HEALTH | Smoking, drinking linked to different brain areas
A recent international study found that different brain areas are associated with smoking and drinking which may shed light on the prevention and treatment of alcohol and nicotine abuse.
BEIJING, CHINA — A recent international study found that different brain areas are associated with smoking and drinking which may shed light on the prevention and treatment of alcohol and nicotine abuse.
Researchers from China’s Fudan University, the University of Warwick in the U.K., and other research institutions analyzed brain functional magnetic resonance images from two brain scan databases from the United States and Europe.
They reported on the latest issue of journal eLife that the medial orbitofrontal cortex, a brain area associated with rewards, has higher functional connectivity in drinkers. It suggests that drinkers are attracted to alcohol for the experience of pleasure caused by the reward system in the brain.
Meanwhile, smokers had low functional brain connectivity in general, especially in the lateral orbitofrontal cortex, a brain region linked to impulsive behavior. It suggests that smokers need the stimulating effect of nicotine to increase their overall brain connectivity.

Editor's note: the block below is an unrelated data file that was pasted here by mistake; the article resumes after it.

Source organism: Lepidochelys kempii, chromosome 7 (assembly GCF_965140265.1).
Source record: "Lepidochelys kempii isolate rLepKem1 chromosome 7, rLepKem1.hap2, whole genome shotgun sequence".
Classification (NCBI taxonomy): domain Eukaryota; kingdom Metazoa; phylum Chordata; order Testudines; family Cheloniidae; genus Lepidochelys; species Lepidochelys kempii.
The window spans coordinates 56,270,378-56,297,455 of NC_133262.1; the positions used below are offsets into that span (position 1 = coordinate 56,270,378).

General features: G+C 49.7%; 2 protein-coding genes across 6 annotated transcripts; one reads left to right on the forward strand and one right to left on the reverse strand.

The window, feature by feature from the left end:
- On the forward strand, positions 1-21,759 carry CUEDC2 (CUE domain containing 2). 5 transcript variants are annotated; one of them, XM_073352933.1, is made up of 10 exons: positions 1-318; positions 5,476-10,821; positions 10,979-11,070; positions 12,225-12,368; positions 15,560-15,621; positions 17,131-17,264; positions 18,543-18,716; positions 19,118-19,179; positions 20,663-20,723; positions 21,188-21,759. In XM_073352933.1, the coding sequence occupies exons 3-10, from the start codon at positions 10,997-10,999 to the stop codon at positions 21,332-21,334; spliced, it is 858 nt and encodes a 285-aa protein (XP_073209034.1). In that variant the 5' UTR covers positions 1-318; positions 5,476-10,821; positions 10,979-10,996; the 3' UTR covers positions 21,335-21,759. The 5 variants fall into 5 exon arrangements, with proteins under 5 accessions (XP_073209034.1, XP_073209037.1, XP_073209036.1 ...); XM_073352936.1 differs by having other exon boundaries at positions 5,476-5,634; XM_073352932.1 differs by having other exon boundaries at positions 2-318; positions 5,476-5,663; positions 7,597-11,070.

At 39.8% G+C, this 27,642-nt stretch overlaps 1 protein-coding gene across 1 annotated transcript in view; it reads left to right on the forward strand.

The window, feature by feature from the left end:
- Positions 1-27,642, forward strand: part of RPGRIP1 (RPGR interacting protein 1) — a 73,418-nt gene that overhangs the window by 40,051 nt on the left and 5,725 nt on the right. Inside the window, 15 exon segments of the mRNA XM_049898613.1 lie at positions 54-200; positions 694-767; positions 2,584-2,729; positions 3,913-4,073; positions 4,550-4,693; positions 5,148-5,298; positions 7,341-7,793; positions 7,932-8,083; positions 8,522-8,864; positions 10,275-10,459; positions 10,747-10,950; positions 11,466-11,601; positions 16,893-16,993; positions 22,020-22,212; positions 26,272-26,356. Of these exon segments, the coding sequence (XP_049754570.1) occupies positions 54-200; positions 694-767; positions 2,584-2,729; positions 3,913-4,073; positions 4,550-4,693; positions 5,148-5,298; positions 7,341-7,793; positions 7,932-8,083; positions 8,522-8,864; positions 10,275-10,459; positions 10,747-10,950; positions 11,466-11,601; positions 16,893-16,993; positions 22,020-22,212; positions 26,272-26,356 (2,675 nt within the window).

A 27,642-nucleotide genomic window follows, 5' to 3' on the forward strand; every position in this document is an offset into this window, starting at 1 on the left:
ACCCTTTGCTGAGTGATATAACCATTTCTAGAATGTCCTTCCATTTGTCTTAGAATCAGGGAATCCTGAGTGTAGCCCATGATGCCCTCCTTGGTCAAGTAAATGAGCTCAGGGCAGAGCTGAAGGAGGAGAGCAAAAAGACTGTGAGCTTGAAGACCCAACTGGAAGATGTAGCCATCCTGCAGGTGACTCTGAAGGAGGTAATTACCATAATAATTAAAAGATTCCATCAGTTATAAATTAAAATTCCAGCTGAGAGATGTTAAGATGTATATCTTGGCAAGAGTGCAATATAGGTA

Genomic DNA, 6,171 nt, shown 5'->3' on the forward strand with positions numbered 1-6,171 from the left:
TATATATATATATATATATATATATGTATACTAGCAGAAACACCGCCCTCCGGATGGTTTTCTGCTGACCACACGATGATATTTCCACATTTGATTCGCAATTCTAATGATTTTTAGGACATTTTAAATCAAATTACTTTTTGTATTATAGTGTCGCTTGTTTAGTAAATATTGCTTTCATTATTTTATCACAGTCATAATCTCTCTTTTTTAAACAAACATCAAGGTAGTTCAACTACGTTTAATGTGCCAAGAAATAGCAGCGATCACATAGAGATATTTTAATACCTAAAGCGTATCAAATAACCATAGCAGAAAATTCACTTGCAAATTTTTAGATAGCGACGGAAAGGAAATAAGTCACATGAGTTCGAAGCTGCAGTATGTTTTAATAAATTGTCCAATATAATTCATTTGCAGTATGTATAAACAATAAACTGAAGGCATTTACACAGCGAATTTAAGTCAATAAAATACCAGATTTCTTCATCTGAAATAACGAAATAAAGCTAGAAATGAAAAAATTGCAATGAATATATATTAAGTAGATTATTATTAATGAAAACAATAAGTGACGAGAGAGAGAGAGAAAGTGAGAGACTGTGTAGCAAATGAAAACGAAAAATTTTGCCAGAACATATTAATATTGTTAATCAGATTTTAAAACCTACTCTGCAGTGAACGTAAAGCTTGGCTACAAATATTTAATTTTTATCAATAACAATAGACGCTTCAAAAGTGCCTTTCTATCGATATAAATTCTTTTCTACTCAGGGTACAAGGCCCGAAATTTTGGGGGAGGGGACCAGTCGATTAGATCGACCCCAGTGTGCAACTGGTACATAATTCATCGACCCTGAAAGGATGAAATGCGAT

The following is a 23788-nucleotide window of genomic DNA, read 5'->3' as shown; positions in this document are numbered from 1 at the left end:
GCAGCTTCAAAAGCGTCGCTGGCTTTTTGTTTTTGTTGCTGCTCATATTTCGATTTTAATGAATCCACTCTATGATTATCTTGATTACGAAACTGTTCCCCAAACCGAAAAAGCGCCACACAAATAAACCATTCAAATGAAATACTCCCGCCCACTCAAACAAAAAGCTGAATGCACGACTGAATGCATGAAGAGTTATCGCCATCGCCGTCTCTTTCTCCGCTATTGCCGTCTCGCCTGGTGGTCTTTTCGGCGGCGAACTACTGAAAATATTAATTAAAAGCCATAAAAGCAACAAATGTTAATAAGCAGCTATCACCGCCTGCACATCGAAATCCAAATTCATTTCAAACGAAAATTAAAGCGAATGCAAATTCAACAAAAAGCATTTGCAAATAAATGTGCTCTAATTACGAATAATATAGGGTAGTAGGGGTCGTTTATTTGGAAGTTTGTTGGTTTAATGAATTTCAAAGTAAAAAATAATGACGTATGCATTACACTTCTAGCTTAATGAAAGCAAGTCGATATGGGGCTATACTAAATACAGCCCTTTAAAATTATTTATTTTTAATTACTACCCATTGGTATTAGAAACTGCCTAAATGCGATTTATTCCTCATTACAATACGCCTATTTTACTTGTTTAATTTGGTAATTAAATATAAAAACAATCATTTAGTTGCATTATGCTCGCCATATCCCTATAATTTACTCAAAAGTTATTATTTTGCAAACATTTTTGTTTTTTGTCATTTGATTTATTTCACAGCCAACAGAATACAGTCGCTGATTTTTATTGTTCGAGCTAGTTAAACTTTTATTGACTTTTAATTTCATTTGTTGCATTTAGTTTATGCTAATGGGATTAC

The study also found that the changes in functional brain connectivity were detectable even when participants smoked only a few cigarettes or drank a small amount of alcohol every day.
Feng Jianfeng, a corresponding author of the study and director of the Institute of Science and Technology for Brain-Inspired Intelligence, Fudan University, said the study could have important public health implications as both drinking and smoking affect a large part of the global population.
According to the World Health Organization, over 1.1 billion people smoke tobacco in the world, and more than 7 million people die each year due to the use of tobacco. Around 2.3 billion people worldwide are current drinkers, and excessive drinking killed more than 3 million people in 2016.